If you’ve recently bought yourself a new surfboard, probably the last thing you want to do is rub some gunky wax over it and “ruin” that shiny, smooth surface. But, unless you’ve just bought that board for show, that’s exactly what you’re going to have to do. Wax gives you all the grip you need to ride your board – without this, forget surfing! It’s also key to make sure you get the right wax to go on your board depending on the temperature of the water you plan to surf in, this will give you the best possible grip and therefore the best performance.
You shouldn’t need to wax a soft board, especially if they are new. I’d recommend using it first without wax and seeing how you get on, as most foamies have some sort of grip to them, and wearing boots can be enough of a help. The main reason I say this is because wax can be hard to get off a foamie, and it can go pretty nasty if you just pile it on and leave it!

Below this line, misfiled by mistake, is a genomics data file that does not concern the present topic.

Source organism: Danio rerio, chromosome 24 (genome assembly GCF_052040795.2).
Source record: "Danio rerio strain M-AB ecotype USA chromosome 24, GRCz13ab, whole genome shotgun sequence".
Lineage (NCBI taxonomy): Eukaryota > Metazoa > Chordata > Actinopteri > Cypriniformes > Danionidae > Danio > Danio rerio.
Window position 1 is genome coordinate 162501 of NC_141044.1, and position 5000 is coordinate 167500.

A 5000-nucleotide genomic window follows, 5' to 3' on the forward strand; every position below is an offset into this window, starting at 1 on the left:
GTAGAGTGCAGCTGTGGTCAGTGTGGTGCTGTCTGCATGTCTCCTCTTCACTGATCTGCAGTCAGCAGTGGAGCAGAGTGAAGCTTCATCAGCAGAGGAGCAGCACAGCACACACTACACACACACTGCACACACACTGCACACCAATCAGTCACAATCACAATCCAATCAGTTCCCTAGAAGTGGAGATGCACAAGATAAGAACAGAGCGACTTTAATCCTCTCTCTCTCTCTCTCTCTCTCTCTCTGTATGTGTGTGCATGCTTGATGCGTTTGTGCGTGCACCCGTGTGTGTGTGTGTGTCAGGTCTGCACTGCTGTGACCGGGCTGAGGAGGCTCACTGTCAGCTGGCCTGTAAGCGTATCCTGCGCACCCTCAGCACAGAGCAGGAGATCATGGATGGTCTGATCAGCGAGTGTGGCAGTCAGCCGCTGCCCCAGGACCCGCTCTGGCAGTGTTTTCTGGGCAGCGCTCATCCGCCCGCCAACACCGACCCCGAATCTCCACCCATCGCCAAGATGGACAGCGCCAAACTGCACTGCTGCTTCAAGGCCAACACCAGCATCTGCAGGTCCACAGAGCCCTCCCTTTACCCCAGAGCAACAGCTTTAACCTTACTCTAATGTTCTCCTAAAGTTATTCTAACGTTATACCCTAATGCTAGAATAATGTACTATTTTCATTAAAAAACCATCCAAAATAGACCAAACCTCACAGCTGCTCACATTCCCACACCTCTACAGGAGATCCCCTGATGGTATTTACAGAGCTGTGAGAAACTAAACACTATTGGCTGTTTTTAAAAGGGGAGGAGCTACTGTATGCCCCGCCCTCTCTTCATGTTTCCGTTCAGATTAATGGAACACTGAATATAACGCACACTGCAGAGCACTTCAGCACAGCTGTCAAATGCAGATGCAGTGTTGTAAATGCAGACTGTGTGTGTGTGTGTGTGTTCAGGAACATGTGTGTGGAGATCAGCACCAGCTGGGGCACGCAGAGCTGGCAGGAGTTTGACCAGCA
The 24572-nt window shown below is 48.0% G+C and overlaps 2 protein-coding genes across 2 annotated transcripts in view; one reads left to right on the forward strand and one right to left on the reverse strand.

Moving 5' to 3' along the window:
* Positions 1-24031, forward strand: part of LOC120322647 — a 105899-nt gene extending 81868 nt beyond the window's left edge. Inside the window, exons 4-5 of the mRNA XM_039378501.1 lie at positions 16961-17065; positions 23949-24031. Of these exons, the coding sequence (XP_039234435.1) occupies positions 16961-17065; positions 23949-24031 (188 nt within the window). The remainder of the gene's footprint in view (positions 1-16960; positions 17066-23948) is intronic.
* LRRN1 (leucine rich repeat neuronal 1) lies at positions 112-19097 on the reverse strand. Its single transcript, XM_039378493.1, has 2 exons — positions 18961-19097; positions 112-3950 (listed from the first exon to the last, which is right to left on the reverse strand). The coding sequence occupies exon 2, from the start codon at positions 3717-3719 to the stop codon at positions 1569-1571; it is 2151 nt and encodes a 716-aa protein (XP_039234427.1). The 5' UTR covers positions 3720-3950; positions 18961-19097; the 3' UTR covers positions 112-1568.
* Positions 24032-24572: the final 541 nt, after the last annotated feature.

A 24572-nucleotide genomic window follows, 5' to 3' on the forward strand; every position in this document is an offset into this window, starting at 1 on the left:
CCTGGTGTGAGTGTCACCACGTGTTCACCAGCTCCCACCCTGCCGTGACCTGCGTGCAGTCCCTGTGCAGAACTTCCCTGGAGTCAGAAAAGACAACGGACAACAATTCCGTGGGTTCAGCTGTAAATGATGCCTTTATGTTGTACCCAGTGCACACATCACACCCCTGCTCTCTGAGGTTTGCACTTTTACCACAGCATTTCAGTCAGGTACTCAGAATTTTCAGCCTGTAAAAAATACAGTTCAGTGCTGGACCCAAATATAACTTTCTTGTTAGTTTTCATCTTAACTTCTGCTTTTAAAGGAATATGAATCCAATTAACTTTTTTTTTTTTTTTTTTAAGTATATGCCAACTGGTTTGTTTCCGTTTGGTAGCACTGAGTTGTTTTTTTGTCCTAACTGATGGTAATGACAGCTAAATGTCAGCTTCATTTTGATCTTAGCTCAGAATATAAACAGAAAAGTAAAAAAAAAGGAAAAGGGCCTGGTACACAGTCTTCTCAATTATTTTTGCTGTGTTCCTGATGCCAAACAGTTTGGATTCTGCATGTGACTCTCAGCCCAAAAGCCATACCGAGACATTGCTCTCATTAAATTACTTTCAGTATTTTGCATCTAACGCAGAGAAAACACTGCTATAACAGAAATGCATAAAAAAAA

If your foamie is a little slippy though, you can look into getting a traction pad or just apply a very fine layer of wax – you won’t need half as much as a hard board.
All surf waxes generally come with a temperature rating, which relates to the stickiness of the wax and therefore the temperature it will perform best in. For example, if you decided to hit up the waves in Bali with cold water wax on your board, you'll quickly find it melts right off! On the other end of the spectrum, if you use warm water wax on the Northern coast of the UK, it won't be sticky enough to be grippy. As a general rule, you want stickier wax for cold water, and harder wax for soft water.
Here's a rough guide to what you should be looking for:
Cold: 15°C and below
Tropical (AKA Base): 24°C and above